NEW YORK (Reuters) – U.S. President Donald Trump cannot block a request to hand over eight years of tax returns to Manhattan prosecutors, a federal judge ruled, after Trump claimed he was immune from being sued.
FILE PHOTO: U.S. President Donald Trump attends Young Black Leadership Summit at the White House in Washington, U.S., October 4, 2019. REUTERS/Yuri Gripas/File Photo
Trump quickly filed an emergency notice of appeal to the federal appeals court in Manhattan.
U.S. District Judge Victor Marrero in Manhattan decided to abstain from resolving the dispute, and therefore dismissed Trump’s lawsuit.
He also criticized Trump for advancing what the judge called an argument that the president, his family and businesses “associated with him in potentially unlawful private activities, are in fact above the law.”
Manhattan District Attorney Cyrus Vance had subpoenaed personal and corporate tax returns from 2011 to 2018 and other records from Trump’s longtime accounting firm Mazars USA, in connection with a criminal probe into the president and his family business.
Trump’s lawyers had argued that the president was immune from being subjected to a criminal probe while in office, and that the U.S. Constitution required Vance to wait until after Trump left the White House.
The president has tried to keep many aspects of his finances under wraps, despite having promised during his 2016 White House run that he would disclose his tax returns.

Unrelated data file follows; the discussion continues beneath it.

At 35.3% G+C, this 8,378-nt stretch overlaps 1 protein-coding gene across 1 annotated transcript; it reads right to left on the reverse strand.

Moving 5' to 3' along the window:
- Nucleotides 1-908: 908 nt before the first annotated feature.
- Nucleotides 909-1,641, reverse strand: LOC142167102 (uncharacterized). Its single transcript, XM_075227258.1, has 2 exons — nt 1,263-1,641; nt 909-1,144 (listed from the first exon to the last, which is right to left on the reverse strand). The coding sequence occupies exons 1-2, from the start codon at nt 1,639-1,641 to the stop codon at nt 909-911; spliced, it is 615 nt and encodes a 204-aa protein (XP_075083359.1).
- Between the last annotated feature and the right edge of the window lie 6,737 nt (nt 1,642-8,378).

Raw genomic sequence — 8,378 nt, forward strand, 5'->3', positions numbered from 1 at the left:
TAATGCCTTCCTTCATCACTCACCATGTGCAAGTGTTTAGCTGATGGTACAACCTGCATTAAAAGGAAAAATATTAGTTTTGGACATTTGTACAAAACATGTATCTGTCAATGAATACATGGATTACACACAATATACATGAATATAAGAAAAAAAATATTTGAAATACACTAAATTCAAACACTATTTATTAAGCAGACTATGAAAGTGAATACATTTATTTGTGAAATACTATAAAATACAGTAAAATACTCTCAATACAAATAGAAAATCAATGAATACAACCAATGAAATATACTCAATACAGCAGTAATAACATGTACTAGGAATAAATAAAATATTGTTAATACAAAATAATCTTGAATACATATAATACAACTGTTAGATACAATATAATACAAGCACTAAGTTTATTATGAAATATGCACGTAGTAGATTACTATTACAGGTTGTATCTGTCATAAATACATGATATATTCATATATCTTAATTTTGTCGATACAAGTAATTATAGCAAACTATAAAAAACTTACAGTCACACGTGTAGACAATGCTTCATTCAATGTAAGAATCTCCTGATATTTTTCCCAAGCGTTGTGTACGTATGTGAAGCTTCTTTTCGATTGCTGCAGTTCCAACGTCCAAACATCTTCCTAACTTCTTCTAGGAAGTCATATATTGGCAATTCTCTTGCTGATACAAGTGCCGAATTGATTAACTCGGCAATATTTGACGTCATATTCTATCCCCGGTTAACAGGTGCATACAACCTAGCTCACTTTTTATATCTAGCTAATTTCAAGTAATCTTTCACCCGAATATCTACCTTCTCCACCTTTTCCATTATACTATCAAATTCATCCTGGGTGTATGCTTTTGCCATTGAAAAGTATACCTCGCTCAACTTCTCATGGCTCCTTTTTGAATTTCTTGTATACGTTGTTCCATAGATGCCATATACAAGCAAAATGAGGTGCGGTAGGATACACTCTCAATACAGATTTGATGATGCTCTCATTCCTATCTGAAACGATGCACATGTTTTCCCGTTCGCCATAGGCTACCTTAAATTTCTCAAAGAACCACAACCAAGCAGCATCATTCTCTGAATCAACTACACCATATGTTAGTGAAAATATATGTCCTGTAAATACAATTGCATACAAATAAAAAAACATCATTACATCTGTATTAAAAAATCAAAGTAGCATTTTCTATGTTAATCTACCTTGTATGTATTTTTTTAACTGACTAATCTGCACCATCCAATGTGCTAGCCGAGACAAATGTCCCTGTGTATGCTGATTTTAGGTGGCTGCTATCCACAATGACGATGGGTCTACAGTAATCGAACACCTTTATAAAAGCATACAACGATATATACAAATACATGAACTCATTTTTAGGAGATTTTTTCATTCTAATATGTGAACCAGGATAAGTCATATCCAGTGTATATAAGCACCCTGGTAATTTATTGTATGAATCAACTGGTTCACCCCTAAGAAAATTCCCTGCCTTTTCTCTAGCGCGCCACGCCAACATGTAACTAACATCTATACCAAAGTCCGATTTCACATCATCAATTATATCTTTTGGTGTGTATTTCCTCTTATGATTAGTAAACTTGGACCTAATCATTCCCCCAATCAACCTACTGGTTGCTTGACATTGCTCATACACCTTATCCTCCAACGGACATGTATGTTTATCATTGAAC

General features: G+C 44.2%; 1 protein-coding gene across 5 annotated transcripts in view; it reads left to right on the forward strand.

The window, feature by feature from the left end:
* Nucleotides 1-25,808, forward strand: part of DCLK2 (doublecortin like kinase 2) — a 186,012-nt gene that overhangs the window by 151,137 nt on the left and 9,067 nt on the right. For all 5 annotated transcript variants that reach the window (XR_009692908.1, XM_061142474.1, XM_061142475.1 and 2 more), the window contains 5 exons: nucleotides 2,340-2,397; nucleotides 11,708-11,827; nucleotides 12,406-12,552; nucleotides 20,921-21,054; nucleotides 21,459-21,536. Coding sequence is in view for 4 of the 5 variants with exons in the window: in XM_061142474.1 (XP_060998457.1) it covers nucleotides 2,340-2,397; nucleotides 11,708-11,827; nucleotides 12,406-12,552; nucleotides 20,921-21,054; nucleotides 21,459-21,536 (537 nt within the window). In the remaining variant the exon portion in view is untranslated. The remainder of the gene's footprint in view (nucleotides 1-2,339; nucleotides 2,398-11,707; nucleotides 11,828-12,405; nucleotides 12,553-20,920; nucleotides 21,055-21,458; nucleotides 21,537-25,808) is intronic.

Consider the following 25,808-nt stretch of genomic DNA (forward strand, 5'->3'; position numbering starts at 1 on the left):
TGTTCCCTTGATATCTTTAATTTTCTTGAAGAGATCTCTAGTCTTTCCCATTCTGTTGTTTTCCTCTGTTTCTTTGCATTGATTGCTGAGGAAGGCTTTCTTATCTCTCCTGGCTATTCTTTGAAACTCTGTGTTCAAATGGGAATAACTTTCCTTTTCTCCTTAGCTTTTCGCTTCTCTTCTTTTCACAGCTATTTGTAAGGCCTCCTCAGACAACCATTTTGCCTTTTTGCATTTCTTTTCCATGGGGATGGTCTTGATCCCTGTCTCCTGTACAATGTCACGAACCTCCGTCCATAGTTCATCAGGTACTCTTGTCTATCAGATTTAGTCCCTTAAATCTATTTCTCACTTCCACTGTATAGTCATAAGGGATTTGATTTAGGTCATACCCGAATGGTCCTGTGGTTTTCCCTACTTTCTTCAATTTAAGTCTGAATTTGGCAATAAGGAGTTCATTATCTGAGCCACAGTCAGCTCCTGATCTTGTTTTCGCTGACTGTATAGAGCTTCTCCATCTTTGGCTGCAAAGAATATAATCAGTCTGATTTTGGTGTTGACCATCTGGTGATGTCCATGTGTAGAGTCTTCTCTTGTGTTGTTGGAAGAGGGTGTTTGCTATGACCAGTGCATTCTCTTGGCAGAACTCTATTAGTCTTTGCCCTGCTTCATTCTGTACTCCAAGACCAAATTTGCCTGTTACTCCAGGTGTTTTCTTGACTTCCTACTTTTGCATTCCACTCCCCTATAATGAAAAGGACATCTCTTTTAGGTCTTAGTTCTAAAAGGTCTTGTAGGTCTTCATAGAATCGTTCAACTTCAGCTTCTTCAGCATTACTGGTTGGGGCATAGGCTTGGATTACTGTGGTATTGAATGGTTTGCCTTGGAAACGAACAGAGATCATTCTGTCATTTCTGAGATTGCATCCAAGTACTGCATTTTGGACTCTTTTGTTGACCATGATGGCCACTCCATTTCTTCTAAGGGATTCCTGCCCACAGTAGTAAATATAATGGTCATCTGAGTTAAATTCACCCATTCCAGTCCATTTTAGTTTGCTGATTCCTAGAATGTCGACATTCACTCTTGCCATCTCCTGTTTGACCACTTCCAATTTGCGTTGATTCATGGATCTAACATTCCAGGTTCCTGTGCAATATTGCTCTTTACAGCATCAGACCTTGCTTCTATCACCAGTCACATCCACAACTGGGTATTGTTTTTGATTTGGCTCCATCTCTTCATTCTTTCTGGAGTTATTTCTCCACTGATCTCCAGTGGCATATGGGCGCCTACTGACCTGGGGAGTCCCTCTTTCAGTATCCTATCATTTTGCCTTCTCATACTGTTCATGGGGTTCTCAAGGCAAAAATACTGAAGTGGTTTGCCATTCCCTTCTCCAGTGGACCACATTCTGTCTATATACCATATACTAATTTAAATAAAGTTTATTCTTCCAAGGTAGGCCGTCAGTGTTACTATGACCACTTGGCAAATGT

Vance issued the subpoena four weeks after issuing another subpoena to the Trump Organization for records of hush money payments, including to two women prior to the 2016 election who said they had sexual relationships with Trump, which he denies.
Mazars has in the past said it would comply with its legal obligations, and as a matter of policy did not comment on its work for clients.
Trump is running for re-election. His current term ends on Jan. 20, 2021.
The president is separately trying to block Deutsche Bank AG (DBKGn.DE) from handing over financial records, which the bank has said include tax returns, sought by committees of the U.S. House of Representatives.
Oral arguments in that case were heard by the federal appeals court in Manhattan on Aug. 23. It has yet to rule.
Reporting by Jonathan Stempel in New York; Editing by Catherine Evans and Alison Williams